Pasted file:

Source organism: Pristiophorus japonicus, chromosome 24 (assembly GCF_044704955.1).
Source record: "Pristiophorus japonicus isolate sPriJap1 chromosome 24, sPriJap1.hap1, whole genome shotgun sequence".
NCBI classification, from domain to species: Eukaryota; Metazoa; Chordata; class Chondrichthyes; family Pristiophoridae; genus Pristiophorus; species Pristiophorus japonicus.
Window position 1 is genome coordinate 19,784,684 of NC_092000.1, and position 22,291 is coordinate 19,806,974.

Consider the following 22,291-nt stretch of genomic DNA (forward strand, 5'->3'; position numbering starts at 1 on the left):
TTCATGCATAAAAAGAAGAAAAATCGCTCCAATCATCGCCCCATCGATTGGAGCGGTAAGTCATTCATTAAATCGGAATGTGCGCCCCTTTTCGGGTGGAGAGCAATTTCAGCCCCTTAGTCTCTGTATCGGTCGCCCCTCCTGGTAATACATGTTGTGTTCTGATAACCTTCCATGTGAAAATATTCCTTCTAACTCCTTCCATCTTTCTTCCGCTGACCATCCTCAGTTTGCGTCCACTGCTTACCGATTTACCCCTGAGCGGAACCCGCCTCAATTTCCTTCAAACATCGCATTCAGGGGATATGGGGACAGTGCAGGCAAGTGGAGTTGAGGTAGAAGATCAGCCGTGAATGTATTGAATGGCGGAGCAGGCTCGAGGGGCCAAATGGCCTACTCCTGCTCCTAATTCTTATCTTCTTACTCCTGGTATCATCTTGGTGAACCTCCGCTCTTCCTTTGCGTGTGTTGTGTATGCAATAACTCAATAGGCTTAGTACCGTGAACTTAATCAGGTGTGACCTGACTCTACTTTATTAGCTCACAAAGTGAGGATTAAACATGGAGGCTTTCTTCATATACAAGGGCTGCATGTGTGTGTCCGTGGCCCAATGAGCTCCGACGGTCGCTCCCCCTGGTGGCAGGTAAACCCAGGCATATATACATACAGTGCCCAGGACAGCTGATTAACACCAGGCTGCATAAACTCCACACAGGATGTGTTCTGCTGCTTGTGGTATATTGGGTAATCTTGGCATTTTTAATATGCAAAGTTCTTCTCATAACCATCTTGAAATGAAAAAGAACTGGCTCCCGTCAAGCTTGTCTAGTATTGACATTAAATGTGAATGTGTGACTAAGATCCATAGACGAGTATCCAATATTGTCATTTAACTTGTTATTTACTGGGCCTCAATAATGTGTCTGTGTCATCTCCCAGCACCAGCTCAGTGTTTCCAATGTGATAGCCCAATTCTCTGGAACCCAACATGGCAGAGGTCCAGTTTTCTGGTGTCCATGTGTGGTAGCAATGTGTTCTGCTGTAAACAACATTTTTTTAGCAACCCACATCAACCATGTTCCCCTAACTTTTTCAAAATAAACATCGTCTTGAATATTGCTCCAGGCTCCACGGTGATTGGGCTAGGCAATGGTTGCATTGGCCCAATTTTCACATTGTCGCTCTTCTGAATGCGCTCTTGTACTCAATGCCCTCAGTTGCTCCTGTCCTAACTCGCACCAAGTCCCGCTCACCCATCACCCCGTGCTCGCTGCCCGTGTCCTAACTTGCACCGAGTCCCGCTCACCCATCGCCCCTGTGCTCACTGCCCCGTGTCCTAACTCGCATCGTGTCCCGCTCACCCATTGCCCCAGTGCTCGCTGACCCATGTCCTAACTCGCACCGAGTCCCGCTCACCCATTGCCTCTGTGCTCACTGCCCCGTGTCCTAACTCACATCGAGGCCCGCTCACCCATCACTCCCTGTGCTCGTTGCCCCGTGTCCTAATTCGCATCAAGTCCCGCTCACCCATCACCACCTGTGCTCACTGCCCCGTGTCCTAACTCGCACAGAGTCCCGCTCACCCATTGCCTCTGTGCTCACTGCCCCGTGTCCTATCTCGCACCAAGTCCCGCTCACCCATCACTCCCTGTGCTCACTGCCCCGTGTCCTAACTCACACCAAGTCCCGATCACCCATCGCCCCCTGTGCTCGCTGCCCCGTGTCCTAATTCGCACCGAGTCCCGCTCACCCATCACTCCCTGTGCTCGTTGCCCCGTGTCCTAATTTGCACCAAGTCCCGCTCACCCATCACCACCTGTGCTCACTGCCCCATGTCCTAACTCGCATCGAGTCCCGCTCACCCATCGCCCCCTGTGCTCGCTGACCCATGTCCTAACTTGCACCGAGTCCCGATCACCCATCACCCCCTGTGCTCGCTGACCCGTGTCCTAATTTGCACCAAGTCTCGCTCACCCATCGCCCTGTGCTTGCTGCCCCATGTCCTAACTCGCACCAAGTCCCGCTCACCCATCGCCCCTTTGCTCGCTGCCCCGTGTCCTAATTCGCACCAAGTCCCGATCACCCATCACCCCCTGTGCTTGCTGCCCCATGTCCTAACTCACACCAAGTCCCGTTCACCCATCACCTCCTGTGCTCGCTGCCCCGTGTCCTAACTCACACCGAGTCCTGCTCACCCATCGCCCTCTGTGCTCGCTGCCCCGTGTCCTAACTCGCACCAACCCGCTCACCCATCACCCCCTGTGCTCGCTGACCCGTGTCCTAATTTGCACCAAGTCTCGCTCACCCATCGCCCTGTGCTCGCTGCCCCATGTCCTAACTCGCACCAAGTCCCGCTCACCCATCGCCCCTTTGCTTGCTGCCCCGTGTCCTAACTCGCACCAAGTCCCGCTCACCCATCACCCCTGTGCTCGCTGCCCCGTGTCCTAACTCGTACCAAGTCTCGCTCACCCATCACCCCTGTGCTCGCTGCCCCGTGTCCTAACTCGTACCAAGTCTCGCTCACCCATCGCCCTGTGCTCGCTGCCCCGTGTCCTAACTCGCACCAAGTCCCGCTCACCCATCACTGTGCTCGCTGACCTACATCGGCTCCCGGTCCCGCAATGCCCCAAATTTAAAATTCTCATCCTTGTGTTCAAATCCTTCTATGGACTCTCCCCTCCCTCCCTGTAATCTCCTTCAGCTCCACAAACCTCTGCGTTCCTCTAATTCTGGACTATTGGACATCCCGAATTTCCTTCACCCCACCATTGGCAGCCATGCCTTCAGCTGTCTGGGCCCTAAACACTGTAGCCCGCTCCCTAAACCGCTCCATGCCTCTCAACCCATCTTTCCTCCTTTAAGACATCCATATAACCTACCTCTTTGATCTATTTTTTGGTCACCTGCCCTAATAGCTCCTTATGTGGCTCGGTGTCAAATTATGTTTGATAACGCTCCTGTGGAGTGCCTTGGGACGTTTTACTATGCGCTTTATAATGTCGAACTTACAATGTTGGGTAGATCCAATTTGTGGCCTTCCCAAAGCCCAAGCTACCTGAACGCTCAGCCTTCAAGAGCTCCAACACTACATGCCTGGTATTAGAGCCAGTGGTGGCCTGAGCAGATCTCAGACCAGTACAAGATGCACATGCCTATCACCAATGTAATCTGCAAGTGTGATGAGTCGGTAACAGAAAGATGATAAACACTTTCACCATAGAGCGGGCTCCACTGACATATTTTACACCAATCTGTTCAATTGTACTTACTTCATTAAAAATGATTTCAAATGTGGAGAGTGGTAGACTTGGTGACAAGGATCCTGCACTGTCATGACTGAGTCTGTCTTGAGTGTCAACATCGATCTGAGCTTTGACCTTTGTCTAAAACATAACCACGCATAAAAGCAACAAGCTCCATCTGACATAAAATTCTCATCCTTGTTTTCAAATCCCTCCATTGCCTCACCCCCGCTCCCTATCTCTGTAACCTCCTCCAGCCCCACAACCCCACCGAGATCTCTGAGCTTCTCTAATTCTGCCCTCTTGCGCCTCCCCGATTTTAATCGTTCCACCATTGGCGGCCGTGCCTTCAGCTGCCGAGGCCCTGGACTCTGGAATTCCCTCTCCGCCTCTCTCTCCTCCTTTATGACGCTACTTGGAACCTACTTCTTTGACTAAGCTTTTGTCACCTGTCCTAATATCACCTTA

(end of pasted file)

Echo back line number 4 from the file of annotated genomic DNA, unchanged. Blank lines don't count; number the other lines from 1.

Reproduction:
Window position 1 is genome coordinate 19,784,684 of NC_092000.1, and position 22,291 is coordinate 19,806,974.